Salary & Costs
By law, internships in Brazil are unpaid and interns must pay a fee to participate, which usually includes housing, in-country support, a transportation stipend, and sometimes additional perks, such as a mobile phone, visa assistance, medical insurance, Portuguese lessons, or professional training. Some companies offer a monthly stipend, between $300 to $500. Those interning in Rio de Janeiro in the fields of science, technology, engineering, and math tend to receive larger stipends when offered. Not all internships in Rio include housing, so be sure to check with your program provider or potential employer to confirm all inclusions before committing.
With such an influx of tourism, and a growing economy, Rio can be pretty pricey. A cheap meal runs at about $8, a fancier dinner for two about $40. Monthly transportation passes are approximately $50. On average a one bedroom apartment in the city costs $800, and a three bedroom apartment is just below $2000.
Accommodation & Visas
Accommodations for individuals who intern in Rio de Janeiro vary in quality based on the area of the city where you choose to live. Many internships include housing, providing options such as a private room in a shared apartment, a studio apartment, dormitories, or homestays with Western style amenities. Again, not all internships in Rio de Janeiro include accommodation, so be sure to check beforehand.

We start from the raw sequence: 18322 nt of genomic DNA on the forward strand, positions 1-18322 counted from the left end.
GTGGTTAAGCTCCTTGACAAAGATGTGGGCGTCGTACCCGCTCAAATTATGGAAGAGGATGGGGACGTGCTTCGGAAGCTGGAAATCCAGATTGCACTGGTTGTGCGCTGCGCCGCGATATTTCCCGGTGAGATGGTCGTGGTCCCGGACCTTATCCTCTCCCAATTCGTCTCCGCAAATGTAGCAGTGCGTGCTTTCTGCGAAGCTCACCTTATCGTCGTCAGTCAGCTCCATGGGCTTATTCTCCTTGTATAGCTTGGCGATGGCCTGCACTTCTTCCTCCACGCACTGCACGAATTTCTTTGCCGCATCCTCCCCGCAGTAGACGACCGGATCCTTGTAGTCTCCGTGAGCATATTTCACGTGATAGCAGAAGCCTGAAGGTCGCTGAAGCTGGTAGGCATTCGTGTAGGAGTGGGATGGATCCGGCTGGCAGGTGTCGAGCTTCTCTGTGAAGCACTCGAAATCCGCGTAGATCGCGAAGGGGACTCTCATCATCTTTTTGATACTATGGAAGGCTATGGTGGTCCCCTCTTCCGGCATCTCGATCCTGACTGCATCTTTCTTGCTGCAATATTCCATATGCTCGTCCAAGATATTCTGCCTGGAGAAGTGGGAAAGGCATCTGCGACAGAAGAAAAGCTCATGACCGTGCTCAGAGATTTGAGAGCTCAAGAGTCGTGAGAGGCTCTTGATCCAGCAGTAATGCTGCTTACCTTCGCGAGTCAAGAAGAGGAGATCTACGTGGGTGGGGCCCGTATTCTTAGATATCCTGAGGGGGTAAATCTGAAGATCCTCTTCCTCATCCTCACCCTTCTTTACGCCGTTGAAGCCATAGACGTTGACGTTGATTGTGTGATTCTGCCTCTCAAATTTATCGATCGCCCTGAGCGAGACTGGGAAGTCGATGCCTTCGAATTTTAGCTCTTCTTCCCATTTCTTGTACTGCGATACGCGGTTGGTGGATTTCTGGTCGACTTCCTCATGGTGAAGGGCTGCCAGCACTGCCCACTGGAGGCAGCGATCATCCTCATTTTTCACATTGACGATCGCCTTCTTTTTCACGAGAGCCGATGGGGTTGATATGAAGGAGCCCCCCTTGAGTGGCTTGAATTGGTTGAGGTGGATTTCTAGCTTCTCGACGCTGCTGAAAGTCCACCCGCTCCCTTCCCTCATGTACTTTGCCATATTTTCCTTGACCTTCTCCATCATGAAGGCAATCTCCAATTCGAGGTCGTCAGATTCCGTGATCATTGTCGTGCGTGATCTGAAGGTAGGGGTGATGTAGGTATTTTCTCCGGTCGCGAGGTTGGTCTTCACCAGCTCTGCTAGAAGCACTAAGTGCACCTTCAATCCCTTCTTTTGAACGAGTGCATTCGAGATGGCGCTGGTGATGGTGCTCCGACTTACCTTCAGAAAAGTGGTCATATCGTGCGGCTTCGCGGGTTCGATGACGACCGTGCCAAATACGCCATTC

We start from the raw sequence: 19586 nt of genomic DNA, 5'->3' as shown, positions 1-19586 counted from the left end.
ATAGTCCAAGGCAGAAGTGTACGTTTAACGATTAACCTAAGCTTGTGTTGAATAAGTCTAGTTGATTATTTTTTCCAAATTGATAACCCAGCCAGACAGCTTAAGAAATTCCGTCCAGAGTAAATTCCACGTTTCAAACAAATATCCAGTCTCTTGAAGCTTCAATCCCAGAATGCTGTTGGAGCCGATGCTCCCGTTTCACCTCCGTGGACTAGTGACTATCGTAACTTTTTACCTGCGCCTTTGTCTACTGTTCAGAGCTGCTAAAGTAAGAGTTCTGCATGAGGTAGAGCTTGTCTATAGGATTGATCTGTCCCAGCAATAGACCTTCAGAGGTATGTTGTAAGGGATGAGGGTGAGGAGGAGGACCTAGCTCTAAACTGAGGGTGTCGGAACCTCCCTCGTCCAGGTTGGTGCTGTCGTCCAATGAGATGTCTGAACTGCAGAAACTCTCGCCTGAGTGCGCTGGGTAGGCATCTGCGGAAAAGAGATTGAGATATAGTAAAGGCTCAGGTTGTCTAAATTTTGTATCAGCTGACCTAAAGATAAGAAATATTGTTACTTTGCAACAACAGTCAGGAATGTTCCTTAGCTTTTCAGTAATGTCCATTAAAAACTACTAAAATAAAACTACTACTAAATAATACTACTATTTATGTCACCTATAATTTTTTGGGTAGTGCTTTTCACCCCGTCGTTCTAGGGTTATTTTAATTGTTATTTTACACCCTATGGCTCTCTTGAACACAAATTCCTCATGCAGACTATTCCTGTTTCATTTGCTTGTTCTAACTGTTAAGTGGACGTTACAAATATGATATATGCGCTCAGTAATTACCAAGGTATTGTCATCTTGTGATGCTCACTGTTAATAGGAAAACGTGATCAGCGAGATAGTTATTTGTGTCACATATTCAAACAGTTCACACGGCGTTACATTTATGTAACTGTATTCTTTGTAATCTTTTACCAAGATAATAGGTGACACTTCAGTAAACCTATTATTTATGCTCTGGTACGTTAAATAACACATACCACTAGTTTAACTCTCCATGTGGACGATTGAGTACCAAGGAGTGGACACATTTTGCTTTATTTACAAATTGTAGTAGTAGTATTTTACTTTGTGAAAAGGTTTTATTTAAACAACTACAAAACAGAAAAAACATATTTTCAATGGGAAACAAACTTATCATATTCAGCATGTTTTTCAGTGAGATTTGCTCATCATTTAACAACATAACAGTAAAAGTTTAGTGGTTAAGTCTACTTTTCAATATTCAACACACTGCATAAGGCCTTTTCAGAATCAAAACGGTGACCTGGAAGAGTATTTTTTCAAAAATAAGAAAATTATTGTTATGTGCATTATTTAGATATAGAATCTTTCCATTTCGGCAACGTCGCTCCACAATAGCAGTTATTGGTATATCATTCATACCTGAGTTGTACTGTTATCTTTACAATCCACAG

With new visa regulations, internships in Brazil must be worked out in conjunction with a local school or university. The entire process can be a lengthy, two to three months, so be sure you get started well before your desired departure. Interns will need to apply for the Temporary Visa IV, in order to intern abroad in Rio de Janeiro for up to one year, which requires a valid passport, birth certificate, duplicate applications, two photos, company invitation letter, police statement of no criminal record, proof of sufficient funds for stay, proof of residency, and medical examination, where applicable. The cost is approximately $180.
Benefits & Challenges
Quality of Life: Brazilians are famous for their relaxed nature, which infuses a rich “in the moment” kind of quality to everyday experiences. Living amidst the natural beauty of rainforest and sea, the cultural hodgepodge, the Cariocas have fashioned a particularly inviting lifestyle that is itself a form of art. Just be sure the distractions don’t interfere with your work ethic!
Safety: Geographically, Rio de Janeiro is a tropical climate that sometimes experiences the occasional monsoon, flash flood, or mudslide, so be aware of your surroundings and become familiar with emergency evacuation measures. Additionally, try to avoid dangerous looking neighborhoods, as places like the favelas still encounter problems with crime and drug use.
Portuguese: There are only a few places in the world to immerse yourself in this singular, poetic romance language. It is grammatically similar to both Spanish and French, but the pronunciation and sound are distinct. This is one of the more challenging romance languages, but learning just a little bit can go a long way both professionally and with the locals.